When an owner gives up on a car, what happens to it?


A frame is not where the primary VIN is located. You can’t transfer a VIN plate to a stolen car. But you can certainly replace any and all components underpinning the chassis and then register that car legally. Body on frame vehicles have frames changed out- not illegal. Unit body cars have nearly the entire power train replaced- not illegal. You can’t move a VIN plate- that’s illegal.

Nonsense. An auto recycler is no different than anybody buying a car. You sign the title over to them. That doesn’t magically make it a salvage title or junked until they send the title to the DMV as junked. One of the local junkyards has cars they resurrected for sale right out front. I’m sure they fixed up one or two I sold to them as they weren’t in all that bad of shape for someone that has access to the parts and time to do the work…


Salvage Vehicles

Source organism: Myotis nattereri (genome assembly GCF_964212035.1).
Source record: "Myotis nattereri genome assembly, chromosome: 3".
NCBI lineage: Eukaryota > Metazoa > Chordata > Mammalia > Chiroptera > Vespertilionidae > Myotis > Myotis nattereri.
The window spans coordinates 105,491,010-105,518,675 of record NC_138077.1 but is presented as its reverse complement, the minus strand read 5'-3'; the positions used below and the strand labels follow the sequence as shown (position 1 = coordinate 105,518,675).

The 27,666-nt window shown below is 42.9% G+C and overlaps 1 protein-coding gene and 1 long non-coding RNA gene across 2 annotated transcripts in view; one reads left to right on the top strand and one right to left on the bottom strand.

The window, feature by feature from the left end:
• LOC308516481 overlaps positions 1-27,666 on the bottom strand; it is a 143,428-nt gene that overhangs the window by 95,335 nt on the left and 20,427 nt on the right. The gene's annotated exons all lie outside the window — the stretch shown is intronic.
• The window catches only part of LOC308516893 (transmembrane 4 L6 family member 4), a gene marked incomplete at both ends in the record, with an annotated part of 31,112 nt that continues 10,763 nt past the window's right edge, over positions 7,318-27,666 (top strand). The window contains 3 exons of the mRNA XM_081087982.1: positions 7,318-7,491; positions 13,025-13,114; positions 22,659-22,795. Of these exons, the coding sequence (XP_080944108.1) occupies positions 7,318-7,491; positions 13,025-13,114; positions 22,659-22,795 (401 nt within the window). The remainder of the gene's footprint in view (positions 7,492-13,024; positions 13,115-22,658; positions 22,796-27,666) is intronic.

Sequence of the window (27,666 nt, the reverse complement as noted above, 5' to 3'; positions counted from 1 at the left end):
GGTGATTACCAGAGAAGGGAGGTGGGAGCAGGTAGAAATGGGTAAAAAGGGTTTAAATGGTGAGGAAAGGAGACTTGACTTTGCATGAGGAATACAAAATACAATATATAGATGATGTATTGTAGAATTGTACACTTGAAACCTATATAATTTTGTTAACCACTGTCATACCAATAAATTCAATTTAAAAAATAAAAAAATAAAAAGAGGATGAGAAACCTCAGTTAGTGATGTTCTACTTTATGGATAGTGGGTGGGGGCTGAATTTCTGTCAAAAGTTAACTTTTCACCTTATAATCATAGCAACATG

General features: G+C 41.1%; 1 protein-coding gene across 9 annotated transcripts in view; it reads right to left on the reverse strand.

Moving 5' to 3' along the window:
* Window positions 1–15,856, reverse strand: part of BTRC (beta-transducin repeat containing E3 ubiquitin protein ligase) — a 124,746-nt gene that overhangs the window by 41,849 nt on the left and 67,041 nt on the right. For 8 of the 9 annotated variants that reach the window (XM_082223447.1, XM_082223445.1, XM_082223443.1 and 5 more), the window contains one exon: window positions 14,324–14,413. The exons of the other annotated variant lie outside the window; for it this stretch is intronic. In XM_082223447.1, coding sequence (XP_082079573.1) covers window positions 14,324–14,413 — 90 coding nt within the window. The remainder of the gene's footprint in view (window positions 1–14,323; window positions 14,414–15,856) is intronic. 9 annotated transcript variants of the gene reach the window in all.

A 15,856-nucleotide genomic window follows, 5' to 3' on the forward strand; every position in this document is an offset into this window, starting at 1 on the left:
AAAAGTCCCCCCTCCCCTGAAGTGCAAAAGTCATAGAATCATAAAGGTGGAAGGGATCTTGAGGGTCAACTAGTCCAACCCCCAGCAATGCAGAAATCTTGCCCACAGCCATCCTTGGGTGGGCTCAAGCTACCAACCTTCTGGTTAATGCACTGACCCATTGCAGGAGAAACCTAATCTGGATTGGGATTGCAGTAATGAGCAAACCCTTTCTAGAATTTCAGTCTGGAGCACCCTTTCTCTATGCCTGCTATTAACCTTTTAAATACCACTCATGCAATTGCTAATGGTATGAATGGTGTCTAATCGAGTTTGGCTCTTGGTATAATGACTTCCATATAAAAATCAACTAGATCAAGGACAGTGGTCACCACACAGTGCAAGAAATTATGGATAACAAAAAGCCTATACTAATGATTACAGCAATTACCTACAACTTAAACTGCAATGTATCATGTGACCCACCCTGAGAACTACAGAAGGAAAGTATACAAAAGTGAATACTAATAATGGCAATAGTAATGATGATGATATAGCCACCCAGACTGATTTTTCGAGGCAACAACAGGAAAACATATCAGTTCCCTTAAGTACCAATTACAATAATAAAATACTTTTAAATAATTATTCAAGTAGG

Many of our locations sell used vehicles that run and need some TLC or are ideal as parts or project cars. All our cars come with clean or salvage titles. These cars are great for anyone looking for inexpensive transportation or a project car to fix and sell. Buyers are responsible for meeting local, title and safety requirements.



I almost grabbed a guy’s truck by mistake. Was an old dodge D100, wrecked in the front and he left it in the midst of the mayhem because he ran out of gas. I only intended to move it, but once you put a grapple on the cab it’s pretty much done for. Luckily, I radioed to the office first and he reported running out of gas and leaving it.


In MS, they sign the title in a different place when they sell a vehicle for scrap. Once signed on that line, the state will no longer issue a title for that Vin #.

However, if you were to get them to sign the title in the other area, for normal vehicle sales, then you’re good to buy and sell the vehicle as a titled vehicle.

No idea how other states do it. MS has some funky laws. Each state probably makes up their own version.